A dropshadow is the visual effect consisting of a drawing elements that looks like the shadow of an object, giving the impression that the object is raised above the objects behind it. It’s used to add a sense of depth to a visual but it’s first of all an effect, not a style.
Drop-shadow is not an obligatary style element and it’s even discouraged (but not forbidden). The rationale behind this is that dropshadow is an executional variant and subject to the display material and resolution.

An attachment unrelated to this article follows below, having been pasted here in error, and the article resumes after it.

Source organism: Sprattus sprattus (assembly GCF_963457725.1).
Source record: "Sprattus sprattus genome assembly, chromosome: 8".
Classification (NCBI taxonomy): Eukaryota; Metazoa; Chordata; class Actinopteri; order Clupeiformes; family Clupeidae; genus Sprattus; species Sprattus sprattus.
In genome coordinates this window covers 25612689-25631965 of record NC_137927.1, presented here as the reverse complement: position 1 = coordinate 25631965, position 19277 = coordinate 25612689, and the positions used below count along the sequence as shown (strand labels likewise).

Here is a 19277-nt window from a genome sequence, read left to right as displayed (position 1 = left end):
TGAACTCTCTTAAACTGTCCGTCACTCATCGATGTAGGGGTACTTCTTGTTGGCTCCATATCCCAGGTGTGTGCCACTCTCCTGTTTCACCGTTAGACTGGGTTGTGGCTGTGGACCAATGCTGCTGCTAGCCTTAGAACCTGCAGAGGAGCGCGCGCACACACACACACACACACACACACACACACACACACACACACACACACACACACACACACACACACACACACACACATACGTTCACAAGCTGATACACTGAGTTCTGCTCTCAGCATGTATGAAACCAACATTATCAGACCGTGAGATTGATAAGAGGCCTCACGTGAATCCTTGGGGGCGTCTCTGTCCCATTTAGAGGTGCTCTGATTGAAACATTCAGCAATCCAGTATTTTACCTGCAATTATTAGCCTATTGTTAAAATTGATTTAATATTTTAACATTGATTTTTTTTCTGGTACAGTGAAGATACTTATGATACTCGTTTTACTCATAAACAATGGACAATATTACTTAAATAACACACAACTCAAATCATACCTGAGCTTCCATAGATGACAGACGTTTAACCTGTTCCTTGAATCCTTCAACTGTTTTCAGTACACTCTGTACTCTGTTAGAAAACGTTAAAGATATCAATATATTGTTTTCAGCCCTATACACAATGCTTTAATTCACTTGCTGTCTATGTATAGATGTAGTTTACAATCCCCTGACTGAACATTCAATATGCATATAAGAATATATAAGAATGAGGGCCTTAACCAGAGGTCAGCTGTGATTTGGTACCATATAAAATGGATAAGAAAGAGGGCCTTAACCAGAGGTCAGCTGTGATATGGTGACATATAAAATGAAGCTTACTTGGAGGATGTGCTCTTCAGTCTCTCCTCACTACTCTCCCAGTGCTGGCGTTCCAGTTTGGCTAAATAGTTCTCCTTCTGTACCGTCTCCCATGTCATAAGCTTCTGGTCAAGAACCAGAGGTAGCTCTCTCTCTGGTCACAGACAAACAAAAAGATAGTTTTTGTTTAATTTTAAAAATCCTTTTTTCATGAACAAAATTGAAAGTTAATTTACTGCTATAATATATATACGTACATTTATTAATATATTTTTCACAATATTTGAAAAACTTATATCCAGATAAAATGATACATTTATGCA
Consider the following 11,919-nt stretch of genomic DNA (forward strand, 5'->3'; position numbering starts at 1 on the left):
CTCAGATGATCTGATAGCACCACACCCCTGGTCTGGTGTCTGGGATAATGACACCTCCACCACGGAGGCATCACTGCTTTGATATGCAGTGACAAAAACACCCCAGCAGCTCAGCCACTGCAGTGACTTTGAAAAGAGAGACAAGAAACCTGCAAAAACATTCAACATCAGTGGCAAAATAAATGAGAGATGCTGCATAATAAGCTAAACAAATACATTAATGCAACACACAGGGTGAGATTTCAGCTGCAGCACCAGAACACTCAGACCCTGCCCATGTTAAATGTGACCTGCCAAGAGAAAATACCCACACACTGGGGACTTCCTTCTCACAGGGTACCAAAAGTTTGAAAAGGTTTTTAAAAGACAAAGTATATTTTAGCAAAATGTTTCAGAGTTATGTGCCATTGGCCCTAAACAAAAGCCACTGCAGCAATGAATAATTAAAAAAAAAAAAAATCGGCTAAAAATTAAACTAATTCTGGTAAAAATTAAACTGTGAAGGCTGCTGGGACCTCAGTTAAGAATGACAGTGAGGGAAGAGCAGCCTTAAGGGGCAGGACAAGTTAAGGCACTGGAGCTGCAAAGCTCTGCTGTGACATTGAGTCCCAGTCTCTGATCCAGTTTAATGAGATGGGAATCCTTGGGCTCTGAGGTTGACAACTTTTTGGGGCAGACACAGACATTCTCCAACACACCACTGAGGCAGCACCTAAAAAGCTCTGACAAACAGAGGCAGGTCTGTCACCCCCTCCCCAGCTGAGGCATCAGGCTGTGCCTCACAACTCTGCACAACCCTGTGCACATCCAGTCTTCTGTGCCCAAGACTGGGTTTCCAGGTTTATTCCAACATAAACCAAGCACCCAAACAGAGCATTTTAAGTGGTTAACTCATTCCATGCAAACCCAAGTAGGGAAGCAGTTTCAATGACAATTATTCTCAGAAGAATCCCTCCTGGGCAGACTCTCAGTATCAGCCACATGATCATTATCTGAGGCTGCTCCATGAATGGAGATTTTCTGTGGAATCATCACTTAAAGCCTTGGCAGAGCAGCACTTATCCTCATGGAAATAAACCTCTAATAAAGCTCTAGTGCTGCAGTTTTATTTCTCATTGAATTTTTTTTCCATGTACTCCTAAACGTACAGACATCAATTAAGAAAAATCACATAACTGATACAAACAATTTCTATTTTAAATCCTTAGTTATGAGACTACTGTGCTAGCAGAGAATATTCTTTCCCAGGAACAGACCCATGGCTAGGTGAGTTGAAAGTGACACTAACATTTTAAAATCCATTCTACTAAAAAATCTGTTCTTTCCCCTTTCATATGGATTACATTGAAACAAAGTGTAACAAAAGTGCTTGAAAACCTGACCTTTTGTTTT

Many tools have their own way of implementing drop shadows:
- Print drop-shadows may be realized using a raster
- Digital dropshadows can be transparent variants of a dark or gray box.
Because drop shadows are inherently effect based and interact with the background, the dropshadow itself has no color but hints at the absence of light, not colour.
Drop-shadows are discouraged but it might, if not managed properly, create unforeseen effects such as aliasing and require a file format that preserves transparency.
Most legacy image formats do not support transparency.
- Dropshadow is not a style element
- Dropshadow is left to the discretion of the designer
- Dropshadow is, at best, an after-effect applied to final design.